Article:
Tivis and, therefore, under Friend a fiduciary relationship existed.
The fiduciary duty is '[a] duty to act for someone else's benefit, while
subordinating one's personal interests to that of the other person. It is the
highest standard of duty implied by law[.]' Elmore v. State Farm Mut.
Auto. Ins. Co., 202 W. Va. 430, 435, 504 S.E.2d 893, 898 (1998) (quoting
Black's Law Dictionary 625 (6th ed.1990)).
The evidence at the hearing
below established that during the fiduciary relationship, B.R. obtained from Tivis property worth approximately $300,000.00,
a 1993 Toyota Corolla automobile, proceeds from certificates of deposit of approximately
$100,000.00, and annuity proceeds of $146,671.65. Pursuant to Friend,
this evidence raises a presumption of fraud. Thus, the burden shifts to B.R.
to present evidence to overcome the presumption.See
footnote 9 9 See Syl. pt. 10, Work v. Rogerson,
152 W. Va. 169, 160 S.E.2d 159 (1968) (Where a fiduciary relationship
exists and there is an indication of fraud a presumption of fraud arises and
the burden of going forward with the evidence rests upon the fiduciary to establish
the honesty of the transaction.); Syl. pt. 2, in part, Atkinson v.
Jones, 110 W. Va. 463, 158 S.E. 650 (1931) ([I]n a case where a fiduciary
relationship exists and an inference of fraud arises, the burden of proof is
then on the alleged feasor to establish the honesty of the transaction.).
See also Marshall v. Marshall, 166 W. Va. 304, 307, 273 S.E.2d 360, 362
(1980) ([T]he law requires that one who receives property from another
with whom he has a confidential relationship has the burden of showing that
the transfer was fair and made with the utmost good faith.). In our review
of the evidence we find that B.R. met his burden of rebutting the presumption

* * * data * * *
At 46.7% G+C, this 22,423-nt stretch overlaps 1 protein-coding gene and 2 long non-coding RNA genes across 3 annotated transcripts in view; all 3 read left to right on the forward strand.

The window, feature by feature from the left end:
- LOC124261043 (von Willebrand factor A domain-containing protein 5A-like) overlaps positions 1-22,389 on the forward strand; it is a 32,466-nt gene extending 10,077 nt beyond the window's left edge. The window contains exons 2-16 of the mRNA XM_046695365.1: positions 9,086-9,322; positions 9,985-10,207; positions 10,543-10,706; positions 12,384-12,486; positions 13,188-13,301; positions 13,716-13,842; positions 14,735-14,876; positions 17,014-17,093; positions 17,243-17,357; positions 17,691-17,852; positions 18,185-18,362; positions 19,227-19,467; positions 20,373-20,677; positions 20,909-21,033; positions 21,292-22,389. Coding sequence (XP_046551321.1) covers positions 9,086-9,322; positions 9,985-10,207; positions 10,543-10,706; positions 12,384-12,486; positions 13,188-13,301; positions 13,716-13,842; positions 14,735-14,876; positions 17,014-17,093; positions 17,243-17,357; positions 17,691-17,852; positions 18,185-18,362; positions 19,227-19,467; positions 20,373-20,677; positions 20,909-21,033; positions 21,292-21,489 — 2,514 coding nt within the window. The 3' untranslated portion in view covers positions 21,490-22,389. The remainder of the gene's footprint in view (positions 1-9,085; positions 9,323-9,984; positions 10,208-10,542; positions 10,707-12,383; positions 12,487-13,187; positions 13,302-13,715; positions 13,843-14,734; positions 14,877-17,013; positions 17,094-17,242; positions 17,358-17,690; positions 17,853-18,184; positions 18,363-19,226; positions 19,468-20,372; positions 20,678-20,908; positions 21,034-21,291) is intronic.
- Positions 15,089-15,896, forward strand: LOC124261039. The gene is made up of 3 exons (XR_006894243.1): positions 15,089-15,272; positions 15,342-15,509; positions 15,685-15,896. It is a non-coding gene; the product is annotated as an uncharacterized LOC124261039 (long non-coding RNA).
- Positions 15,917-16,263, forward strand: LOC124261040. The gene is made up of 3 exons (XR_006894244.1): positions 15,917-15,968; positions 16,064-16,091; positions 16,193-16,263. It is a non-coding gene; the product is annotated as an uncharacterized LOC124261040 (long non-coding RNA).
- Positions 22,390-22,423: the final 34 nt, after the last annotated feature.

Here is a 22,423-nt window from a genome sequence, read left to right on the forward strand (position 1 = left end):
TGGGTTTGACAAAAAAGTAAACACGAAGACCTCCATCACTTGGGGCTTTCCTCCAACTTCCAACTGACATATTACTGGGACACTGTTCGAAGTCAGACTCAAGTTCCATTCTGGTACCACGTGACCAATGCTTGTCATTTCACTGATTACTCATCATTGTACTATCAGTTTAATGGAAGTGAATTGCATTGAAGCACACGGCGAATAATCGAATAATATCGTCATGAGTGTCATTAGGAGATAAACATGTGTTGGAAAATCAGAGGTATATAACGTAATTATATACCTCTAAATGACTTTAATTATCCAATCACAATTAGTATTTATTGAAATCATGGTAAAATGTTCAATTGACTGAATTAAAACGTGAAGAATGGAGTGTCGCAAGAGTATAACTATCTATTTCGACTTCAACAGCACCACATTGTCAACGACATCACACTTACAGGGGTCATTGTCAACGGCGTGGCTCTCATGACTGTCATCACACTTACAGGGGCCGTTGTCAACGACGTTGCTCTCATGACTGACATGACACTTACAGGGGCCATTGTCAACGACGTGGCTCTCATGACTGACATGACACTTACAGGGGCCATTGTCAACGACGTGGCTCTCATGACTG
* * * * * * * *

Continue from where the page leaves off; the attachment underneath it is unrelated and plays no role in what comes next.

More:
For example, the most compelling
rebuttal of fraud is the specific finding made by the Commissioner that [t]here appear to have been no significant
formal actions taken by B.R., as attorney-in-fact for decedent, acting under
the power of attorney executed by decedent on January 10, 1994. This finding
was critical. It demonstrated that the evidence established that B.R. did nothing
improper in causing Tivis to convey monies and property to him. Once this finding
was made by the Commissioner, the Napiers were required to show by a preponderance
of the evidence that B.R. somehow unlawfully obtained the monies and property
from Tivis as the burden of persuasion never shifts from the complainant
to the [defendant]. Shepherdstown Volunteer Fire Dep't. v. State ex
rel. State of West Virginia Human Rights Comm'n, 172 W. Va. 627, 637, 309
S.E.2d 342, 352 (1983).
The Napiers presented evidence
to show that during the period Tivis conveyed the assets, 1994 to 1996, he periodically
demonstrated signs of mental impairment due to age. There was evidence that
in January of 1996, Tivis' physician prescribed a drug for him called Cognex.
Cognex is used to treat senility and degenerative dementia. However, this evidence,
without more, was insufficient to set aside the conveyances. The Napiers presented
no evidence proving that Tivis was totally or even partially incompetent during
the period in question. Tivis' physician, whose deposition was presented to
the Commissioner, would not opine that Tivis was incompetent during the
critical time period. At best, the doctor's deposition testimony concluded that
Tivis had occasional forgetfulness. Forgetfulness does not equal mental incompetence.
Moreover, our case law does not support setting aside conveyances because of
From the assets of decedent Jack received real property worth approximately $300,000.00 and a $12,000.00 certificate of deposit. B.R. received property worth approximately $300,000.00, a 1993 Toyota Corolla automobile, proceeds from certificates of deposit of approximately $100,000.00 . . . , and annuity proceeds of $146,671.65.